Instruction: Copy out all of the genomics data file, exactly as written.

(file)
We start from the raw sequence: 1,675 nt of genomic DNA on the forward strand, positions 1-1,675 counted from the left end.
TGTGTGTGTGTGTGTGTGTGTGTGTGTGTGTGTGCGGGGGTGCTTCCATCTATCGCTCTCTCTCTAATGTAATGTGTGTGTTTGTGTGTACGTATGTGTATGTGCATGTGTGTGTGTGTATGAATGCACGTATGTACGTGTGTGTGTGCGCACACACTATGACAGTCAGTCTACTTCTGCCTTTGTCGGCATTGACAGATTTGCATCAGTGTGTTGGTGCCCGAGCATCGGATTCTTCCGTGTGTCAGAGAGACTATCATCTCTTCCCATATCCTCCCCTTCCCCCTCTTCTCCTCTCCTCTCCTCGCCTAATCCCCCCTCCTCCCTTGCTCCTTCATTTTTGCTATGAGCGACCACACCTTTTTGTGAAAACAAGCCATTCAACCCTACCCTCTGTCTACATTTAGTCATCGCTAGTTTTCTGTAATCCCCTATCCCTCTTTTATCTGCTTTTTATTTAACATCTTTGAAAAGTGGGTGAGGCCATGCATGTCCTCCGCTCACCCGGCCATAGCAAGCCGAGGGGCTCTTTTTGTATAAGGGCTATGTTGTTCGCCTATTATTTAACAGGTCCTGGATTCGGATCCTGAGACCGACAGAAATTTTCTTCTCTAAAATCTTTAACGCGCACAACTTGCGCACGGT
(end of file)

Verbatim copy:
We start from the raw sequence: 1,675 nt of genomic DNA on the forward strand, positions 1-1,675 counted from the left end.
TGTGTGTGTGTGTGTGTGTGTGTGTGTGTGTGTGCGGGGGTGCTTCCATCTATCGCTCTCTCTCTAATGTAATGTGTGTGTTTGTGTGTACGTATGTGTATGTGCATGTGTGTGTGTGTATGAATGCACGTATGTACGTGTGTGTGTGCGCACACACTATGACAGTCAGTCTACTTCTGCCTTTGTCGGCATTGACAGATTTGCATCAGTGTGTTGGTGCCCGAGCATCGGATTCTTCCGTGTGTCAGAGAGACTATCATCTCTTCCCATATCCTCCCCTTCCCCCTCTTCTCCTCTCCTCTCCTCGCCTAATCCCCCCTCCTCCCTTGCTCCTTCATTTTTGCTATGAGCGACCACACCTTTTTGTGAAAACAAGCCATTCAACCCTACCCTCTGTCTACATTTAGTCATCGCTAGTTTTCTGTAATCCCCTATCCCTCTTTTATCTGCTTTTTATTTAACATCTTTGAAAAGTGGGTGAGGCCATGCATGTCCTCCGCTCACCCGGCCATAGCAAGCCGAGGGGCTCTTTTTGTATAAGGGCTATGTTGTTCGCCTATTATTTAACAGGTCCTGGATTCGGATCCTGAGACCGACAGAAATTTTCTTCTCTAAAATCTTTAACGCGCACAACTTGCGCACGGT